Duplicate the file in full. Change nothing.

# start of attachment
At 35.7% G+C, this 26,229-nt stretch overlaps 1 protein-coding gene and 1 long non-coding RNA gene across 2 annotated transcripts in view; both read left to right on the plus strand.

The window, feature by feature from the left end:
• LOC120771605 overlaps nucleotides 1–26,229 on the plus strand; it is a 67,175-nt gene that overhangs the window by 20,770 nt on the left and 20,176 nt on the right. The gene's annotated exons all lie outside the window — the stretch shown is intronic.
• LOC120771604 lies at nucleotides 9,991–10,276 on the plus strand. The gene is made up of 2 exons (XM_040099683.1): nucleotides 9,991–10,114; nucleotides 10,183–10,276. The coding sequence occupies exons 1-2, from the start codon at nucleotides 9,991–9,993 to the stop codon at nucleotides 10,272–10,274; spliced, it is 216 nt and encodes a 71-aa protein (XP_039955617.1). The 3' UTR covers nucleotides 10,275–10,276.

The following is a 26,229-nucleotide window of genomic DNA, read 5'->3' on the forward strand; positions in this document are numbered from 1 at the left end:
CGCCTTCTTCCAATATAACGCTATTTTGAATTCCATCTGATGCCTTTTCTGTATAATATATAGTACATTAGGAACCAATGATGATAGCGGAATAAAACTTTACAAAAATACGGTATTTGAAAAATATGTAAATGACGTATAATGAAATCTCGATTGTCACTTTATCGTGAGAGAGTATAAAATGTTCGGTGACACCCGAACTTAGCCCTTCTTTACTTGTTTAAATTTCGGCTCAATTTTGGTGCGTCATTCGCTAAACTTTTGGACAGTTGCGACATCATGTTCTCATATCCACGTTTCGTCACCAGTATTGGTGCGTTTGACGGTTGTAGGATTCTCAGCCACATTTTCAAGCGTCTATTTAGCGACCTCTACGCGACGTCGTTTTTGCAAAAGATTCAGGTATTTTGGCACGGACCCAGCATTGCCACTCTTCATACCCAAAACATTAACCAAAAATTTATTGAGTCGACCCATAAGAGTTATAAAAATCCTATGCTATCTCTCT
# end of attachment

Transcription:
At 35.7% G+C, this 26,229-nt stretch overlaps 1 protein-coding gene and 1 long non-coding RNA gene across 2 annotated transcripts in view; both read left to right on the plus strand.

The window, feature by feature from the left end:
• LOC120771605 overlaps nucleotides 1–26,229 on the plus strand; it is a 67,175-nt gene that overhangs the window by 20,770 nt on the left and 20,176 nt on the right. The gene's annotated exons all lie outside the window — the stretch shown is intronic.
• LOC120771604 lies at nucleotides 9,991–10,276 on the plus strand. The gene is made up of 2 exons (XM_040099683.1): nucleotides 9,991–10,114; nucleotides 10,183–10,276. The coding sequence occupies exons 1-2, from the start codon at nucleotides 9,991–9,993 to the stop codon at nucleotides 10,272–10,274; spliced, it is 216 nt and encodes a 71-aa protein (XP_039955617.1). The 3' UTR covers nucleotides 10,275–10,276.

The following is a 26,229-nucleotide window of genomic DNA, read 5'->3' on the forward strand; positions in this document are numbered from 1 at the left end:
CGCCTTCTTCCAATATAACGCTATTTTGAATTCCATCTGATGCCTTTTCTGTATAATATATAGTACATTAGGAACCAATGATGATAGCGGAATAAAACTTTACAAAAATACGGTATTTGAAAAATATGTAAATGACGTATAATGAAATCTCGATTGTCACTTTATCGTGAGAGAGTATAAAATGTTCGGTGACACCCGAACTTAGCCCTTCTTTACTTGTTTAAATTTCGGCTCAATTTTGGTGCGTCATTCGCTAAACTTTTGGACAGTTGCGACATCATGTTCTCATATCCACGTTTCGTCACCAGTATTGGTGCGTTTGACGGTTGTAGGATTCTCAGCCACATTTTCAAGCGTCTATTTAGCGACCTCTACGCGACGTCGTTTTTGCAAAAGATTCAGGTATTTTGGCACGGACCCAGCATTGCCACTCTTCATACCCAAAACATTAACCAAAAATTTATTGAGTCGACCCATAAGAGTTATAAAAATCCTATGCTATCTCTCT